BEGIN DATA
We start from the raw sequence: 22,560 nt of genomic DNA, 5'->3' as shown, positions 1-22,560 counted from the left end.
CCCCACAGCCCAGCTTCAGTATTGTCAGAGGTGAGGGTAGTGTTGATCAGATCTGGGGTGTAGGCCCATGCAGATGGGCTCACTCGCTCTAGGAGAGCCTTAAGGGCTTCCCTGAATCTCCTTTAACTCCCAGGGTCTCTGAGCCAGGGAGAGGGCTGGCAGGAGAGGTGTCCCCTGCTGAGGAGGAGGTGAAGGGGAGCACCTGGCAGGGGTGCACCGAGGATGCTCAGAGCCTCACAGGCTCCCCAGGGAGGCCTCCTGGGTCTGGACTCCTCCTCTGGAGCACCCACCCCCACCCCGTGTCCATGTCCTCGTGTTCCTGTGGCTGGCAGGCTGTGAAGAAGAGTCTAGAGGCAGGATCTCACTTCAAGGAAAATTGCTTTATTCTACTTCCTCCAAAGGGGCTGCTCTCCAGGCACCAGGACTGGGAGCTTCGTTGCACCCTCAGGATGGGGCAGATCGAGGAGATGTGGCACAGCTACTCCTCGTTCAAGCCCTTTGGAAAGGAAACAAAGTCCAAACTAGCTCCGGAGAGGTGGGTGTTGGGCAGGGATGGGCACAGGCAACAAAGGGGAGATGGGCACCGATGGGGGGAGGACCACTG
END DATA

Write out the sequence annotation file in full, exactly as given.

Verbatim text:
We start from the raw sequence: 22,560 nt of genomic DNA, 5'->3' as shown, positions 1-22,560 counted from the left end.
CCCCACAGCCCAGCTTCAGTATTGTCAGAGGTGAGGGTAGTGTTGATCAGATCTGGGGTGTAGGCCCATGCAGATGGGCTCACTCGCTCTAGGAGAGCCTTAAGGGCTTCCCTGAATCTCCTTTAACTCCCAGGGTCTCTGAGCCAGGGAGAGGGCTGGCAGGAGAGGTGTCCCCTGCTGAGGAGGAGGTGAAGGGGAGCACCTGGCAGGGGTGCACCGAGGATGCTCAGAGCCTCACAGGCTCCCCAGGGAGGCCTCCTGGGTCTGGACTCCTCCTCTGGAGCACCCACCCCCACCCCGTGTCCATGTCCTCGTGTTCCTGTGGCTGGCAGGCTGTGAAGAAGAGTCTAGAGGCAGGATCTCACTTCAAGGAAAATTGCTTTATTCTACTTCCTCCAAAGGGGCTGCTCTCCAGGCACCAGGACTGGGAGCTTCGTTGCACCCTCAGGATGGGGCAGATCGAGGAGATGTGGCACAGCTACTCCTCGTTCAAGCCCTTTGGAAAGGAAACAAAGTCCAAACTAGCTCCGGAGAGGTGGGTGTTGGGCAGGGATGGGCACAGGCAACAAAGGGGAGATGGGCACCGATGGGGGGAGGACCACTG